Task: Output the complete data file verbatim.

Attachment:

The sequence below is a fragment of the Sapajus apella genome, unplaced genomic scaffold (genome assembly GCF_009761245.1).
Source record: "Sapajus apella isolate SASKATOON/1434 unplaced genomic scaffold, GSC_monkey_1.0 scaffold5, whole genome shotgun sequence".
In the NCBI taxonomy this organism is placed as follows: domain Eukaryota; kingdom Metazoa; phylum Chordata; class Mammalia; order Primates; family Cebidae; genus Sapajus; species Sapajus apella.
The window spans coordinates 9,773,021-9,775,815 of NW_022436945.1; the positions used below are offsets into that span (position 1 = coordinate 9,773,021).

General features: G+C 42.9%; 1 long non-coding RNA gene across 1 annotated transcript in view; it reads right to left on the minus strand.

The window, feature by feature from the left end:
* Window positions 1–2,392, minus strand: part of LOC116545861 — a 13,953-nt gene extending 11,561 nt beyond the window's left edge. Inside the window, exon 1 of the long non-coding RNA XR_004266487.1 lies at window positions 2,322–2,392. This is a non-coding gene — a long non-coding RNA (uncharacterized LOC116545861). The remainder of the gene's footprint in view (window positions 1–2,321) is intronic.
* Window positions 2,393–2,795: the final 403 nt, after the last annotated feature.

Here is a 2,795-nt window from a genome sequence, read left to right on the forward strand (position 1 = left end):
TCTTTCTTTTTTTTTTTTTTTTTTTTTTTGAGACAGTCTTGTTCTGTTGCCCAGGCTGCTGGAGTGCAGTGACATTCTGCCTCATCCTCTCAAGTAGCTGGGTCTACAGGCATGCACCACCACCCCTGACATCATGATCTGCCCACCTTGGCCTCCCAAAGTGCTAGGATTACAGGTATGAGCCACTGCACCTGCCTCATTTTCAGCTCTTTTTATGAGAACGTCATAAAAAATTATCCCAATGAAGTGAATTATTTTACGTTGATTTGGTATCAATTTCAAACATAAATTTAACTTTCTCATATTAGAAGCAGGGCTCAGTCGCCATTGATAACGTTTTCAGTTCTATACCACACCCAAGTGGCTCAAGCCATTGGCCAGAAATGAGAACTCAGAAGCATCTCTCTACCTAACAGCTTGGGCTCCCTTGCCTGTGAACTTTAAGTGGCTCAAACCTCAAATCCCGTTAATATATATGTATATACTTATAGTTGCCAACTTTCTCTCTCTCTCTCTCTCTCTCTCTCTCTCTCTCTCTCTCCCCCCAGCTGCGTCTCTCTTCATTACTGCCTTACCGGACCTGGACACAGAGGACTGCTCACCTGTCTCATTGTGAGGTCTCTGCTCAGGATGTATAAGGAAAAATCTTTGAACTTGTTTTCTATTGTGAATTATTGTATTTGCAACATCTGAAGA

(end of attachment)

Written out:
The sequence below is a fragment of the Sapajus apella genome, unplaced genomic scaffold (genome assembly GCF_009761245.1).
Source record: "Sapajus apella isolate SASKATOON/1434 unplaced genomic scaffold, GSC_monkey_1.0 scaffold5, whole genome shotgun sequence".
In the NCBI taxonomy this organism is placed as follows: domain Eukaryota; kingdom Metazoa; phylum Chordata; class Mammalia; order Primates; family Cebidae; genus Sapajus; species Sapajus apella.
The window spans coordinates 9,773,021-9,775,815 of NW_022436945.1; the positions used below are offsets into that span (position 1 = coordinate 9,773,021).

General features: G+C 42.9%; 1 long non-coding RNA gene across 1 annotated transcript in view; it reads right to left on the minus strand.

The window, feature by feature from the left end:
* Window positions 1–2,392, minus strand: part of LOC116545861 — a 13,953-nt gene extending 11,561 nt beyond the window's left edge. Inside the window, exon 1 of the long non-coding RNA XR_004266487.1 lies at window positions 2,322–2,392. This is a non-coding gene — a long non-coding RNA (uncharacterized LOC116545861). The remainder of the gene's footprint in view (window positions 1–2,321) is intronic.
* Window positions 2,393–2,795: the final 403 nt, after the last annotated feature.

Here is a 2,795-nt window from a genome sequence, read left to right on the forward strand (position 1 = left end):
TCTTTCTTTTTTTTTTTTTTTTTTTTTTTGAGACAGTCTTGTTCTGTTGCCCAGGCTGCTGGAGTGCAGTGACATTCTGCCTCATCCTCTCAAGTAGCTGGGTCTACAGGCATGCACCACCACCCCTGACATCATGATCTGCCCACCTTGGCCTCCCAAAGTGCTAGGATTACAGGTATGAGCCACTGCACCTGCCTCATTTTCAGCTCTTTTTATGAGAACGTCATAAAAAATTATCCCAATGAAGTGAATTATTTTACGTTGATTTGGTATCAATTTCAAACATAAATTTAACTTTCTCATATTAGAAGCAGGGCTCAGTCGCCATTGATAACGTTTTCAGTTCTATACCACACCCAAGTGGCTCAAGCCATTGGCCAGAAATGAGAACTCAGAAGCATCTCTCTACCTAACAGCTTGGGCTCCCTTGCCTGTGAACTTTAAGTGGCTCAAACCTCAAATCCCGTTAATATATATGTATATACTTATAGTTGCCAACTTTCTCTCTCTCTCTCTCTCTCTCTCTCTCTCTCTCTCTCTCCCCCCAGCTGCGTCTCTCTTCATTACTGCCTTACCGGACCTGGACACAGAGGACTGCTCACCTGTCTCATTGTGAGGTCTCTGCTCAGGATGTATAAGGAAAAATCTTTGAACTTGTTTTCTATTGTGAATTATTGTATTTGCAACATCTGAAGA